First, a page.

The greatest feasible number that divides both numbers perfectly is the highest common factor (HCF) of two numbers. HCF denotes the HCF of a and b. (a, b). If d is the HCF (a, b), you won’t be able to locate a common factor of a and b bigger than d. The greatest common divisor (GCD) is another name for the highest common factor (HCF) (GCD)

There are several methods for calculating the HCF of two numbers. One of the quickest approaches to determine the HCF of two numbers is to factorise each number into its prime components, and then multiply the product of the least powers of the common prime factors to get the HCF of those numbers.

Examine the numerous characteristics and properties of HCF to gain a better understanding of it. Find answers to problems like what is the highest common factor for a group of numbers, how to calculate HCF quickly, the relationship between HCF and LCM, and more. Continue reading! Let’s take a closer look at HCF.

**Definition of HCF**

The HCF (Greatest Common Factor) of two or more numbers is the highest number among all common factors of the provided numbers, or, to put it another way, the HCF (Highest Common Factor) of two natural numbers x and y is the largest integer that divides both x and y. Let’s look at this definition in terms of two numbers: 18 and 27. 1, 3, and 9 are the common factors of 18 and 27. The number 9 is the highest (biggest) of them. As a result, the HCF of 18 and 27 equals 9. HCF (18,27) = 9 is how it’s written.

**Examples of HCF**

Using the definition above, the HCF of:

- 60 and 40 is 20, i.e, HCF (60,40) = 20
- 100 and 150 is 50, i.e, HCF (150,50) = 50
- 144 and 24 is 24, i.e, HCF (144,24) = 24
- 17 and 89 is 1, i.e, HCF (17,89) = 1

**How do I locate HCF?**

The highest common factor of the provided numbers can be found in a variety of methods. The solution to the HCF of the numbers would always be the same, regardless of the method. The HCF of two numbers can be calculated using one of three methods:

- HCF by putting together a list of the most common factors
- prime factorization HCF
- HCF using the division method

Let’s take a closer look at each method by looking at the examples.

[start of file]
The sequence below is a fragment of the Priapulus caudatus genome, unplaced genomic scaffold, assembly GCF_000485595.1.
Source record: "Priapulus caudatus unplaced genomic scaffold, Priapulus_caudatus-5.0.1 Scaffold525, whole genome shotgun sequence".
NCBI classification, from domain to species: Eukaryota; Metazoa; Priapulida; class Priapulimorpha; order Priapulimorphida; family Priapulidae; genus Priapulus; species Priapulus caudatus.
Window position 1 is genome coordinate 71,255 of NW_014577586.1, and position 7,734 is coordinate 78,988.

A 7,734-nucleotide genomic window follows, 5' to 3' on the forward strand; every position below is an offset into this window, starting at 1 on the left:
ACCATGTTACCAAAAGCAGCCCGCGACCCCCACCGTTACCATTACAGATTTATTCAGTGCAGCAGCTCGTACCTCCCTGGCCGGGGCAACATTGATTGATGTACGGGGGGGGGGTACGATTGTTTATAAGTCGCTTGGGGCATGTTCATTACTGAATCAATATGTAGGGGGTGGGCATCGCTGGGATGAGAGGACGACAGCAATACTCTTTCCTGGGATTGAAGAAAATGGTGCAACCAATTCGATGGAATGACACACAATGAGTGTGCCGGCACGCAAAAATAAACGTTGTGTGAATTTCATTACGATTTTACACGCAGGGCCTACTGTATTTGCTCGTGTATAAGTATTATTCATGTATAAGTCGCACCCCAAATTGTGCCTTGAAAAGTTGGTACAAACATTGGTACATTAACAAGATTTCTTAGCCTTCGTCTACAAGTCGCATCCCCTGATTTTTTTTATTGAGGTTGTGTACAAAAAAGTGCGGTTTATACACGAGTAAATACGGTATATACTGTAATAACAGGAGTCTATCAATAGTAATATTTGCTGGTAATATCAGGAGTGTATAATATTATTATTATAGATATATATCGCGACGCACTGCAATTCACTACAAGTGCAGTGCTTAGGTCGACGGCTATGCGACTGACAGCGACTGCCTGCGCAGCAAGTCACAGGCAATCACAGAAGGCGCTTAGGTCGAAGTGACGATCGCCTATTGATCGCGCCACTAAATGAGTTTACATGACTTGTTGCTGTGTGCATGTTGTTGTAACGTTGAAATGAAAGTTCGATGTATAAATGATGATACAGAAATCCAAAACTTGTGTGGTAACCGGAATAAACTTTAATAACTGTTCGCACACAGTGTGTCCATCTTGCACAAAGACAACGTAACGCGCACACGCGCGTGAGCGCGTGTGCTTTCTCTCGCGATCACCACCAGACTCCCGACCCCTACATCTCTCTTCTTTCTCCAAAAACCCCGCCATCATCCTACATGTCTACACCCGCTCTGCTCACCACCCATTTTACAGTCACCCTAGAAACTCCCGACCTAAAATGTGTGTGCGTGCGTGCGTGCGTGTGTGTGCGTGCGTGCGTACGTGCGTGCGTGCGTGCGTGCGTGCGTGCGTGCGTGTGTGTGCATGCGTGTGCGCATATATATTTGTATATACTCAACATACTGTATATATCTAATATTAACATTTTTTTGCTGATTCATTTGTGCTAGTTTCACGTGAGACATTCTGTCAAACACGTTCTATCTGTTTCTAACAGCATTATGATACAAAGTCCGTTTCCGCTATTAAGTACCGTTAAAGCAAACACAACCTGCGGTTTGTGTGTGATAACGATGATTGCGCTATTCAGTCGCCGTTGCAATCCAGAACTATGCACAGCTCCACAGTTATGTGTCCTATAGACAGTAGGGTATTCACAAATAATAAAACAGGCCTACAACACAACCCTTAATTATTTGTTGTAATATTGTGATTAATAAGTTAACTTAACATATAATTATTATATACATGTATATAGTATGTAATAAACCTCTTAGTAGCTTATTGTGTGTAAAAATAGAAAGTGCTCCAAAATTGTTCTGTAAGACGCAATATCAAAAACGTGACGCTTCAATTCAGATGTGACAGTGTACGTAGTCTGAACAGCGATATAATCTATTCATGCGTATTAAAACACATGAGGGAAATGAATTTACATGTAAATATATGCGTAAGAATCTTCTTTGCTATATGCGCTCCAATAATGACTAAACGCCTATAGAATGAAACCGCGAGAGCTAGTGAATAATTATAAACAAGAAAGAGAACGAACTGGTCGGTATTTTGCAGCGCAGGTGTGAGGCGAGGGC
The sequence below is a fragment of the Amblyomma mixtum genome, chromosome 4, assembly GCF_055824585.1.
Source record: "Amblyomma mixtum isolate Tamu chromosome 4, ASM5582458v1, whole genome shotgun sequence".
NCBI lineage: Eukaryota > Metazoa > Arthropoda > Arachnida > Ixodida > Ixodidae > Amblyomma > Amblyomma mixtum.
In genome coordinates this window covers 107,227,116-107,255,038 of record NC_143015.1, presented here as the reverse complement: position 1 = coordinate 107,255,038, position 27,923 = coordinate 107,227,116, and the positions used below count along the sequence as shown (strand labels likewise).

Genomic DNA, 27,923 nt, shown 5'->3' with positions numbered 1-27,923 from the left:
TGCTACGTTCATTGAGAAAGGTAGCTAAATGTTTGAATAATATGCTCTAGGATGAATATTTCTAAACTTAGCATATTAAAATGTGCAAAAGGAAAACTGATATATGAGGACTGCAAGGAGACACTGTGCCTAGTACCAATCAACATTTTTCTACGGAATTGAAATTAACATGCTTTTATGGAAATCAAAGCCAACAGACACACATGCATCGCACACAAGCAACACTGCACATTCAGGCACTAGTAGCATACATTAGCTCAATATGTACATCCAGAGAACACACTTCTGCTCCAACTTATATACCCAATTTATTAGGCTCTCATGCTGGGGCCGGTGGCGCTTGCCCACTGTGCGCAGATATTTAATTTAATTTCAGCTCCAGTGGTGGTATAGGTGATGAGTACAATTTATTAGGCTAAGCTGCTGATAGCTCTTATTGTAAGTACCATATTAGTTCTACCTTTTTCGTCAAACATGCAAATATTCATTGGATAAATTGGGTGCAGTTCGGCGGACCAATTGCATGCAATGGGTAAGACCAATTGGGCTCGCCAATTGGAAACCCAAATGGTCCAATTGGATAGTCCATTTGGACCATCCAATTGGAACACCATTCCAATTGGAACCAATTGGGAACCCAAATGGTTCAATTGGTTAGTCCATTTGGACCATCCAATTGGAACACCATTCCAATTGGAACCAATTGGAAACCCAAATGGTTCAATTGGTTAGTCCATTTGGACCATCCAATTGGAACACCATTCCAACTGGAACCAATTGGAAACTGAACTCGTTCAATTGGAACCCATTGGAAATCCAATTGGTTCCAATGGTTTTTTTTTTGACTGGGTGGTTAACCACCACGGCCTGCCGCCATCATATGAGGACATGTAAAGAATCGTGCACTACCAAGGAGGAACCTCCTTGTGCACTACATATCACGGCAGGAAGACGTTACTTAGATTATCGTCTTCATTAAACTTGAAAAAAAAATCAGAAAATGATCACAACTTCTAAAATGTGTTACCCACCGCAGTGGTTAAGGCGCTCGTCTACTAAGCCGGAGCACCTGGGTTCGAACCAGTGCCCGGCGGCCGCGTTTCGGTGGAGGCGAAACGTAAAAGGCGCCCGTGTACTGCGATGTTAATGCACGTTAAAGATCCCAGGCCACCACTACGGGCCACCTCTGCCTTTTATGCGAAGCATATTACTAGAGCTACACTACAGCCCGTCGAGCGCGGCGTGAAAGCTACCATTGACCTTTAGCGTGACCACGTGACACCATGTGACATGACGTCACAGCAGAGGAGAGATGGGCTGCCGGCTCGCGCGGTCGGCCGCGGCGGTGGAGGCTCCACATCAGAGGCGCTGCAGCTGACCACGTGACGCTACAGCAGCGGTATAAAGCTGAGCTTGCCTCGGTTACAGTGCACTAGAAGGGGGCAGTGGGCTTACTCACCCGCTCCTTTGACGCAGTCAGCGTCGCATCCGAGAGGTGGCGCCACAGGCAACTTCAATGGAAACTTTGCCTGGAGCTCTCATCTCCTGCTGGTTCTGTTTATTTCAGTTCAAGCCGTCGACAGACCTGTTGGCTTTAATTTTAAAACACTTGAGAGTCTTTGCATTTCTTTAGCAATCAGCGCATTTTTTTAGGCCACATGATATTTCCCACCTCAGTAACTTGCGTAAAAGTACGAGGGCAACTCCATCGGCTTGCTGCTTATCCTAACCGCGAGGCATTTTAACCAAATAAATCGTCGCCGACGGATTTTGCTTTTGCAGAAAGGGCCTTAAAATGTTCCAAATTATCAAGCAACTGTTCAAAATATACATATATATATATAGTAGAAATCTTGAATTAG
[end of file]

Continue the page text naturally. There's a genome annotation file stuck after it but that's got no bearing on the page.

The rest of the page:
**HCF by Making a List of Common Factors**

We enumerate the factors of each number and determine the common factors of those numbers using this procedure. The highest common factor is then determined among the common factors. Let’s look at an example to better grasp this procedure.

The HCF of 30 and 42 will be discovered. We’ll go over the 30 and 42 factors. 1, 2, 3, 5, 6, 10, 15, and 30 are the factors of 30; 1, 2, 3, 6, 7, 14, 21, and 42 are the factors of 42. The common factors of 30 and 42 are clearly 1, 2, 3, and 6. However, the most common and largest component is 6. As a result, the HCF of 30 and 42 equals 6.

**Prime Factorization HCF**

We find the prime factorization of each integer and the common prime factors of those numbers using this method. The HCF of those numbers is then calculated by multiplying the prime factors that are common to all of the specified numbers. Let’s look at an example to better grasp this procedure.

The HCF of 60 and 90 will be discovered. Let’s use prime factorization to represent the numbers. So, 60 = 2 2 3 5 and 90 = 2 3 3 5 are the answers. HCF 60 and 90 will now be the product of common prime factors 2, 3, and 5. As a result, the HCF of 60 and 90 = 2 3 5 = 30.

**HCF Calculated by Division**

We divide the larger number by the smaller number and check the remaining in this approach. The remainder of the previous step is then used as the divisor, and the divisor of the previous step is used as the dividend, and the long division is repeated. We continue long division until the remainder equals 0, and the final divisor is the HCF of those two values. Let’s look at this method with the help of several examples.

Let’s use the division method to calculate the HCF of 198 and 360. The greater of the two figures presented is 360, while the smaller number is 198. We examine the residual after dividing 360 by 198. The remainder is 162 in this case. Repeat the long division with the remainder 162 as the divisor and the divisor 198 as the dividend. This method will be repeated until the remainder is 0 and the last divisor is 18, which is the HCF of 198 and 360.

**Multiple Numbers HCF**

Finding the HCF of many numbers follows the same steps as finding the HCF of a single number using the methods “HCF by listing out the common factors” and “HCF by prime factorization.” The method for calculating the HCF of several numbers using the division method, on the other hand, is different.

**HCF of three different numbers**

Follow the instructions below to find the HCF of three digits.

- We’ll start by calculating the HCF of two of the numbers.
- The HCF of the third number and the HCF of the first two numbers will be determined next.

**Example:**

Find the HCF of 126, 162, and 180.

**Solution:**

First, we will find the HCF of the two numbers 126 and 180

Thus, HCF of 126 and 162 = 18. Next, we will find the HCF of the third number, which is 180, and the above HCF 18.

HCF of 126, 162 and 180 = 18

## What do you think?